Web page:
his clutches she was propelled into a dizzying world of glitterati befriending actors like Robert Mitchum and Sean Connery, writers like Robert Graves and Harold Pinter. By the time we get to evenings in with Jackie Onassis you might suspect that the namedropping was getting out of hand but I think that would be unfair. These were the people she knew, whom she simply describes. If someone pays you a sum of money for the film rights to your book sufficient to buy a large house outright then you buy the house.

Before the big house, though, was the smaller one where her boys could be
shared with her husband who pursued her with legal evil. She made money,
she met everyone, the list is dazzling. The boys loved it. For several years
the great and the good came to her weekly soirees. In 1970, at his insistence, she dropped acid with R. D. Laing. It all goes horribly wrong as the demons in her psyche manifest themselves in one of the worst trips I have ever read of. Her interests in astrology, touchy-feely self improvements, fasts and cures seem to embrace the irrational, the intuitive. One can’t be too surprised therefore to find that she runs out of money and has to sell the house. Her romantic attachments are dramatic though her choice of men doesn’t include lifelong companionship. Being ruled by the heart has consequences. Her life is punctuated with invitations around the world to do readings or teach. Jobs, books, travels, house moves and interesting people make for a life that most would envy.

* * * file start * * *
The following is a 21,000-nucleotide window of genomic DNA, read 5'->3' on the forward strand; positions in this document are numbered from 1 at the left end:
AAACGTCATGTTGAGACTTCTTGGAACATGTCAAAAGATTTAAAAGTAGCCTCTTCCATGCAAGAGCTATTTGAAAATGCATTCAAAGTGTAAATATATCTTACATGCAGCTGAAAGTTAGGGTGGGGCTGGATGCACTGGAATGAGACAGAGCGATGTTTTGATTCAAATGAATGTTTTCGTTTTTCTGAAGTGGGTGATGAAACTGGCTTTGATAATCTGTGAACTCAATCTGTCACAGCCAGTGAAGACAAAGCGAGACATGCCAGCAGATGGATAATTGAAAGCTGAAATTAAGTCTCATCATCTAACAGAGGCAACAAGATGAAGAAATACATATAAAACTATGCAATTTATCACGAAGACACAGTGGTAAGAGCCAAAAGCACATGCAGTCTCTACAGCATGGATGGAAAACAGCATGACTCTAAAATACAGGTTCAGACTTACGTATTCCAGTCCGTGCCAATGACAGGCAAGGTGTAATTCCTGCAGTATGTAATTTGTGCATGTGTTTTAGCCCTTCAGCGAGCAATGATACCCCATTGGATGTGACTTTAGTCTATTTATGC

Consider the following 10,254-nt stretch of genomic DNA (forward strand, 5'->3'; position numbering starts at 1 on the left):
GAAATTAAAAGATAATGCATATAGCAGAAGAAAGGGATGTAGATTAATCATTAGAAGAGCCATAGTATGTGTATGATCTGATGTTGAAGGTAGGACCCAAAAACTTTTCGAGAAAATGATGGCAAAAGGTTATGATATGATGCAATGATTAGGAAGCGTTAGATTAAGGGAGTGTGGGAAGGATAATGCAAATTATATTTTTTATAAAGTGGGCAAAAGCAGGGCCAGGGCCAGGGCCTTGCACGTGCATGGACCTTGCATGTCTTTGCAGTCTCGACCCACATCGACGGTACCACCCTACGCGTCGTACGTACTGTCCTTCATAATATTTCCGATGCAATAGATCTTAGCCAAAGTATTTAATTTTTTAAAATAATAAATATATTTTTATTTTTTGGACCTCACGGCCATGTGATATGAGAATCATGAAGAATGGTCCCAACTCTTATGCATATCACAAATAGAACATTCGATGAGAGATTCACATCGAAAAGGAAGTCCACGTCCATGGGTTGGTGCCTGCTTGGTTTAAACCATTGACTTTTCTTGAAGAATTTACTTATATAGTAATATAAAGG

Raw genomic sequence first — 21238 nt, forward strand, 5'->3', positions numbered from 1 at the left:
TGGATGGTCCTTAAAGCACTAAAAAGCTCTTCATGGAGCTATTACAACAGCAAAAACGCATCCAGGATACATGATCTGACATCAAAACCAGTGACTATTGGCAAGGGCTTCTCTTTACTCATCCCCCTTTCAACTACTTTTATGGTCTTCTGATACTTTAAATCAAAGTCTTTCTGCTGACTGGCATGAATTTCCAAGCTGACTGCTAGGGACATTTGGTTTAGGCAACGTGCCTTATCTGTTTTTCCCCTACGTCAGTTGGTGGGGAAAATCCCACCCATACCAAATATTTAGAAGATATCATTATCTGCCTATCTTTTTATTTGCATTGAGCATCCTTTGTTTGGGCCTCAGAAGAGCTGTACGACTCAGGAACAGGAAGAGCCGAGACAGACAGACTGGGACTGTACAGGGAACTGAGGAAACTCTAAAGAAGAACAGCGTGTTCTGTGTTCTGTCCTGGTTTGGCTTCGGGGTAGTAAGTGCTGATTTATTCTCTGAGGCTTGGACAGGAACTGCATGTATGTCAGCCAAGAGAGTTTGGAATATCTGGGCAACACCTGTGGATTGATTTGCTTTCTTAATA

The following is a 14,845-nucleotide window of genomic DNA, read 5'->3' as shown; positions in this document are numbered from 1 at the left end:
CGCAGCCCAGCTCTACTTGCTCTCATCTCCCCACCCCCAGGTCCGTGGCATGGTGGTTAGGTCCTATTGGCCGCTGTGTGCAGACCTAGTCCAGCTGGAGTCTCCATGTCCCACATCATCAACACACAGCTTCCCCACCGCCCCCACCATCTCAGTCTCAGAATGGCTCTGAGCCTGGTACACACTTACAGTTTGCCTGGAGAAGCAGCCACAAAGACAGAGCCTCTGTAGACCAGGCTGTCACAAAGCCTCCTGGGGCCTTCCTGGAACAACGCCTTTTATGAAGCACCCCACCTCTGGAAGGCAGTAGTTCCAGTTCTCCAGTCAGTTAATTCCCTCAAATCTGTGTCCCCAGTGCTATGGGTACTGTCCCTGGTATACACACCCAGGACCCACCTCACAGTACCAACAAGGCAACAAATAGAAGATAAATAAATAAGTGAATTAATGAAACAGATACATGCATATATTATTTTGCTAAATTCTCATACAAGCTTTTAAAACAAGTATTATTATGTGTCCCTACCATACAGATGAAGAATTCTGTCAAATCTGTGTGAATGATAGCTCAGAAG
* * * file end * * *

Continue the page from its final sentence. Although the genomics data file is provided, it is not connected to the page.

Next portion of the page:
Her gift for nature description does not desert her. I like the way she drops in
words like plenary (full) or describing a vixen’s night cry as baneful (murderous). Her life has its low points of course though she can be proud of her boys. I don’t know if she ever reconciles her relationship with her husband who tried so hard to blight her life. He died with dementia in Dublin some years ago.

Buying a house in Donegal which her younger son Sacha redesigns and has